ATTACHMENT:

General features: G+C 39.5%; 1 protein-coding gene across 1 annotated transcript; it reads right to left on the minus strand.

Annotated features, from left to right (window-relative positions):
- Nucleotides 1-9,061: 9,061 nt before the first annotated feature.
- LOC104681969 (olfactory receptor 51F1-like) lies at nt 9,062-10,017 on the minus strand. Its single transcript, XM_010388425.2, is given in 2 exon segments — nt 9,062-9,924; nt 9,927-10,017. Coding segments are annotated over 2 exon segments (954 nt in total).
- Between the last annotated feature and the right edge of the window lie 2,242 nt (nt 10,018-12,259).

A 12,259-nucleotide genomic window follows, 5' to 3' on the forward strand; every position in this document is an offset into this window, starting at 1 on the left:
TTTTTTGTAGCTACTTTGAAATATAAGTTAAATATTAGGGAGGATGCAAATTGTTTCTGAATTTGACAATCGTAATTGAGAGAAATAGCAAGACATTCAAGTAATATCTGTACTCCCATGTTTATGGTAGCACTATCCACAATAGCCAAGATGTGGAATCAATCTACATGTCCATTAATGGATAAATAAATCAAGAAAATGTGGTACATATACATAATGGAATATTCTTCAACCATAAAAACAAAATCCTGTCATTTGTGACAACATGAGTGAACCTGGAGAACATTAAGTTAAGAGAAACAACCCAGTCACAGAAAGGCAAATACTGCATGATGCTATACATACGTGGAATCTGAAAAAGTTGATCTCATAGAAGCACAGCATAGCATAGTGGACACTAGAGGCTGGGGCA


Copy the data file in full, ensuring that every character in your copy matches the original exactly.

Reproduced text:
General features: G+C 39.5%; 1 protein-coding gene across 1 annotated transcript; it reads right to left on the minus strand.

Annotated features, from left to right (window-relative positions):
- Nucleotides 1-9,061: 9,061 nt before the first annotated feature.
- LOC104681969 (olfactory receptor 51F1-like) lies at nt 9,062-10,017 on the minus strand. Its single transcript, XM_010388425.2, is given in 2 exon segments — nt 9,062-9,924; nt 9,927-10,017. Coding segments are annotated over 2 exon segments (954 nt in total).
- Between the last annotated feature and the right edge of the window lie 2,242 nt (nt 10,018-12,259).

A 12,259-nucleotide genomic window follows, 5' to 3' on the forward strand; every position in this document is an offset into this window, starting at 1 on the left:
TTTTTTGTAGCTACTTTGAAATATAAGTTAAATATTAGGGAGGATGCAAATTGTTTCTGAATTTGACAATCGTAATTGAGAGAAATAGCAAGACATTCAAGTAATATCTGTACTCCCATGTTTATGGTAGCACTATCCACAATAGCCAAGATGTGGAATCAATCTACATGTCCATTAATGGATAAATAAATCAAGAAAATGTGGTACATATACATAATGGAATATTCTTCAACCATAAAAACAAAATCCTGTCATTTGTGACAACATGAGTGAACCTGGAGAACATTAAGTTAAGAGAAACAACCCAGTCACAGAAAGGCAAATACTGCATGATGCTATACATACGTGGAATCTGAAAAAGTTGATCTCATAGAAGCACAGCATAGCATAGTGGACACTAGAGGCTGGGGCA